"Priest" - one who offers sacrifice?

In a recent homily, the celebrant suggested that he was a priest, in contrast to various protestant ministers, because he offered a sacrifice rather than just leading a religious service. And that this was what the word means, such as the Jewish priests at the temple.

There are voodoo priests, Shinto priests, Wiccan priests, and no doubt priests in other religions - do they all offer sacrifices? That didn’t seem to be a part of the definition in Merriam-Webster.

this is the traditional understanding of priests in the old testament. read the letter to the hebrews.

i have never heard of these other priests, but no doubt that is a different use of the word.

scott

Your priest is correct, actually. He is a sacrificer, sacerdos, and a priest. Ministers view the Eucharist as memorial and offerings of just thanksgiving are not priestly. The priest works in persona christi and make sacrifices as per Hebrews. Your priest is correct.

Actually, the English word “priest” is a cognate and contraction of the Greek word “presbyter”, through the Middle English form “prester”.

Your priest was quite correct!

You see, there is no such thing, strictly speaking, as a “non-sacrificing” priest, since the very definition (Biblically speaking) of a priest is “one who offers sacrifices.”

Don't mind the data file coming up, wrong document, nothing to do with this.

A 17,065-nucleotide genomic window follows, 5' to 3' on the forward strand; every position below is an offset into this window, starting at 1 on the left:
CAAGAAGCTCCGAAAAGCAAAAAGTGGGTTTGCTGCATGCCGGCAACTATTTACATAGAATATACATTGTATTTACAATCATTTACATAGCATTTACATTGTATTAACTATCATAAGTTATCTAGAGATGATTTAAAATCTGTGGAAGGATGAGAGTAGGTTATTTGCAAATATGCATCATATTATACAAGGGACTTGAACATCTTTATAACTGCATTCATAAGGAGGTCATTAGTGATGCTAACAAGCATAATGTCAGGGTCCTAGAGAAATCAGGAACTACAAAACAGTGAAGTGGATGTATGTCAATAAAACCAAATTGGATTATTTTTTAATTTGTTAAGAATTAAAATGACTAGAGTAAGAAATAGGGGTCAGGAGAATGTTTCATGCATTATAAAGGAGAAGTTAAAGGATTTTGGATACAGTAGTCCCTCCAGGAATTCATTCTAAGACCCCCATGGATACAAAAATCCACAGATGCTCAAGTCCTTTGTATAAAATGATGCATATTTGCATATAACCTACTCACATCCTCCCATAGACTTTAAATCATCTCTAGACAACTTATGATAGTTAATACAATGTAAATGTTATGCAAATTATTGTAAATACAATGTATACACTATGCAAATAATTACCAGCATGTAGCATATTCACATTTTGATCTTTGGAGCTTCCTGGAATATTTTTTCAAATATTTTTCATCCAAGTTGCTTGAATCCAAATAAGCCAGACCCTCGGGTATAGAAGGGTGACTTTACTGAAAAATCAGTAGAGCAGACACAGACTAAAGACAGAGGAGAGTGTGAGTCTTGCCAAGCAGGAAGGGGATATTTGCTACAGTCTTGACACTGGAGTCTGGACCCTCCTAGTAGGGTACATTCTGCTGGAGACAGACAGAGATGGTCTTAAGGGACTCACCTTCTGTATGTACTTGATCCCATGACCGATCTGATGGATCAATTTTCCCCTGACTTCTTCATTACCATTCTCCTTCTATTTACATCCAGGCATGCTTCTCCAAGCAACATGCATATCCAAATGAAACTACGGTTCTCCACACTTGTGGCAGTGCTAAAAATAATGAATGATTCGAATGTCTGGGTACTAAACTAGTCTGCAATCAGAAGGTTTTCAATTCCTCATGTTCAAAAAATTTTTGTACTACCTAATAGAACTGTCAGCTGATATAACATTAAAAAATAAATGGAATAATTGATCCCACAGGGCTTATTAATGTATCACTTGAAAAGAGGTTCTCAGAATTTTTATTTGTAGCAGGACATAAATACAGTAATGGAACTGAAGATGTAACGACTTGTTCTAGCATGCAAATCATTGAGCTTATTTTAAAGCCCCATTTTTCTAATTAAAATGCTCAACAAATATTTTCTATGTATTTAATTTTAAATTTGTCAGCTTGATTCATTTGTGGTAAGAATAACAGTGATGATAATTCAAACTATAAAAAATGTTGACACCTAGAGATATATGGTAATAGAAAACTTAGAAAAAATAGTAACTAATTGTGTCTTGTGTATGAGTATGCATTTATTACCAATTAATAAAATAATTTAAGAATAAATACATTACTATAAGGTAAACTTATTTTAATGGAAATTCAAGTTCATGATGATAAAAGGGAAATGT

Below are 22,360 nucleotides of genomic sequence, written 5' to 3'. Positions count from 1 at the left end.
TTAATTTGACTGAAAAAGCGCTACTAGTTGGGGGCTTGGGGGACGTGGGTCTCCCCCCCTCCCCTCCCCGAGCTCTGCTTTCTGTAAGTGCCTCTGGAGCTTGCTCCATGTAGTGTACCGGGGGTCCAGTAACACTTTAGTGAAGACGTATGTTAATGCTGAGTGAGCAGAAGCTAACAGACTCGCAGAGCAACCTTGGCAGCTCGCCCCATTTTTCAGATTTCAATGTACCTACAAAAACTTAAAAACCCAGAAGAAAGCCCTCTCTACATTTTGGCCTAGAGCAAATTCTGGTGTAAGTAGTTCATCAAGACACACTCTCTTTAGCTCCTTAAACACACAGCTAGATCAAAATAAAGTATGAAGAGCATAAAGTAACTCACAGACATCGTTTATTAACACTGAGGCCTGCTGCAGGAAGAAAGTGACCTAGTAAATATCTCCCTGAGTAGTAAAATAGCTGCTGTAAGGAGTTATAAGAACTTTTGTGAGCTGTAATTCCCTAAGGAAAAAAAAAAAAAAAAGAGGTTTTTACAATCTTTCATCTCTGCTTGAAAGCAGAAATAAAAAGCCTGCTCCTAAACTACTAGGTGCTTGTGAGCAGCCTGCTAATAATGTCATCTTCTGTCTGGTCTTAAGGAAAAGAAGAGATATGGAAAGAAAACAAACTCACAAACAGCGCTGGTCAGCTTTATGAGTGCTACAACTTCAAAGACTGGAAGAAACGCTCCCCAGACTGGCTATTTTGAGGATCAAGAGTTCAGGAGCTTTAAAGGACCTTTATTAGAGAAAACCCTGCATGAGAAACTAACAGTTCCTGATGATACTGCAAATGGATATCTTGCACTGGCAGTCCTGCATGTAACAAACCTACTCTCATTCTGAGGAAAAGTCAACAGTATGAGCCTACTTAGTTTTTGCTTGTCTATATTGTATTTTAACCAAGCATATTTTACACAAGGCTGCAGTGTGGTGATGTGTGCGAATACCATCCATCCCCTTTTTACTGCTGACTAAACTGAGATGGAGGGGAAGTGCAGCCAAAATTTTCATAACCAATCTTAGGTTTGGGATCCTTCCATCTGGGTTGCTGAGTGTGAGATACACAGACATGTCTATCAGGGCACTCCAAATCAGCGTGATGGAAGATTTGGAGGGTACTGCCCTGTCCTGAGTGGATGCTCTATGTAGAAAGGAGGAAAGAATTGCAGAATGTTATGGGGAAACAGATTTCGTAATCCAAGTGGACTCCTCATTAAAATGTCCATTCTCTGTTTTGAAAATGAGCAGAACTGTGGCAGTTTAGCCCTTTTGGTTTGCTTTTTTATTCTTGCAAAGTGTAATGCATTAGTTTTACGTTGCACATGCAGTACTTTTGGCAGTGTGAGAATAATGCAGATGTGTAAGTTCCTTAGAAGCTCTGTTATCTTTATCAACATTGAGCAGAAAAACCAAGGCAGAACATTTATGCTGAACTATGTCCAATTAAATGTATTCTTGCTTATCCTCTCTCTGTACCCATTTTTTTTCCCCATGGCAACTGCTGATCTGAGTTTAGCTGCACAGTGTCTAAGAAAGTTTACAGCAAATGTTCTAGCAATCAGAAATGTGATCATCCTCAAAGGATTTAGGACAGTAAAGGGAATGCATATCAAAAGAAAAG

biblestudytools.com/Lexicons/Greek/grk.cgi?number=2409&version=kjv

See also: Priest, at Wikipedia.
en.wikipedia.org/wiki/Priest

And although not all Christians belong to the *ministerial * priesthood, nevertheless, all are, in fact, very much priests.

“But you are a chosen race, a royal priesthood, a holy nation” 1 Peter 2:9.

But if priests, they must have something to sacrifice. And indeed they do!

“I urge you therefore, brothers, by the mercies of God, to offer your bodies as a living sacrifice, holy and pleasing to God, your spiritual worship. Romans 12:1.

Notice that St. Paul here equates “spiritual worship” with the priestly offering of sacrifice!

Recall also the words of Christ:

“But the hour is coming, and is now here, when true worshipers will worship the Father in Spirit and truth; and indeed the Father seeks such people to worship him. God is Spirit, and those who worship him must worship in Spirit and truth.” John 4: 23-24